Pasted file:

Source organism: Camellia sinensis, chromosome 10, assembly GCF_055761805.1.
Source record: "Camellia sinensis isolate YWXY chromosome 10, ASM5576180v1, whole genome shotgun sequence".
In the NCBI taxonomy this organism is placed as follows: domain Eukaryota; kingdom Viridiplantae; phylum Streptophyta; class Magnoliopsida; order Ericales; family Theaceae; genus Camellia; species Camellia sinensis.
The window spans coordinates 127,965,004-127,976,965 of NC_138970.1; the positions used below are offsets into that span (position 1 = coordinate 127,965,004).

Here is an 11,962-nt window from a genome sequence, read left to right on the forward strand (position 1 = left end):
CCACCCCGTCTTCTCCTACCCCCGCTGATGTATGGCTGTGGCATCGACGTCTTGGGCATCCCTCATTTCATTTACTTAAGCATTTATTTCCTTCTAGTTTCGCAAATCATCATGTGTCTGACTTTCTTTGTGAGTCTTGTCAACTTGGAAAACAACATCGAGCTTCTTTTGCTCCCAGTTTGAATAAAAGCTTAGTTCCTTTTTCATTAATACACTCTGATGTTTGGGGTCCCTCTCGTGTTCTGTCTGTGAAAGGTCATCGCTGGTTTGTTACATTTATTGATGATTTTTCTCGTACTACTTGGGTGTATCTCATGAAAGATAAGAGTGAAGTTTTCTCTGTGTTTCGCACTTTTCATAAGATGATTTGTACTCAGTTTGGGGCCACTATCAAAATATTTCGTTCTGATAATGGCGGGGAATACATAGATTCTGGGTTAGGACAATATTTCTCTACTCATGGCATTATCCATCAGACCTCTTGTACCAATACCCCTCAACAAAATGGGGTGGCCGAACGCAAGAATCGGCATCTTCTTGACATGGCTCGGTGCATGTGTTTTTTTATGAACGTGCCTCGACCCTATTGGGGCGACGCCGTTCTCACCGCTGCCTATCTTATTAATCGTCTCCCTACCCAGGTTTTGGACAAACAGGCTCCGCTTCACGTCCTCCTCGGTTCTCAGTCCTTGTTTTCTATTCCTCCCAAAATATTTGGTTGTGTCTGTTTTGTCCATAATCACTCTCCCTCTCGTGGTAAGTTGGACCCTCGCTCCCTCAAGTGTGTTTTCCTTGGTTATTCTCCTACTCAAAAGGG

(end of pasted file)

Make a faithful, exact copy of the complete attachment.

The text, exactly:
Source organism: Camellia sinensis, chromosome 10, assembly GCF_055761805.1.
Source record: "Camellia sinensis isolate YWXY chromosome 10, ASM5576180v1, whole genome shotgun sequence".
In the NCBI taxonomy this organism is placed as follows: domain Eukaryota; kingdom Viridiplantae; phylum Streptophyta; class Magnoliopsida; order Ericales; family Theaceae; genus Camellia; species Camellia sinensis.
The window spans coordinates 127,965,004-127,976,965 of NC_138970.1; the positions used below are offsets into that span (position 1 = coordinate 127,965,004).

Here is an 11,962-nt window from a genome sequence, read left to right on the forward strand (position 1 = left end):
CCACCCCGTCTTCTCCTACCCCCGCTGATGTATGGCTGTGGCATCGACGTCTTGGGCATCCCTCATTTCATTTACTTAAGCATTTATTTCCTTCTAGTTTCGCAAATCATCATGTGTCTGACTTTCTTTGTGAGTCTTGTCAACTTGGAAAACAACATCGAGCTTCTTTTGCTCCCAGTTTGAATAAAAGCTTAGTTCCTTTTTCATTAATACACTCTGATGTTTGGGGTCCCTCTCGTGTTCTGTCTGTGAAAGGTCATCGCTGGTTTGTTACATTTATTGATGATTTTTCTCGTACTACTTGGGTGTATCTCATGAAAGATAAGAGTGAAGTTTTCTCTGTGTTTCGCACTTTTCATAAGATGATTTGTACTCAGTTTGGGGCCACTATCAAAATATTTCGTTCTGATAATGGCGGGGAATACATAGATTCTGGGTTAGGACAATATTTCTCTACTCATGGCATTATCCATCAGACCTCTTGTACCAATACCCCTCAACAAAATGGGGTGGCCGAACGCAAGAATCGGCATCTTCTTGACATGGCTCGGTGCATGTGTTTTTTTATGAACGTGCCTCGACCCTATTGGGGCGACGCCGTTCTCACCGCTGCCTATCTTATTAATCGTCTCCCTACCCAGGTTTTGGACAAACAGGCTCCGCTTCACGTCCTCCTCGGTTCTCAGTCCTTGTTTTCTATTCCTCCCAAAATATTTGGTTGTGTCTGTTTTGTCCATAATCACTCTCCCTCTCGTGGTAAGTTGGACCCTCGCTCCCTCAAGTGTGTTTTCCTTGGTTATTCTCCTACTCAAAAGGG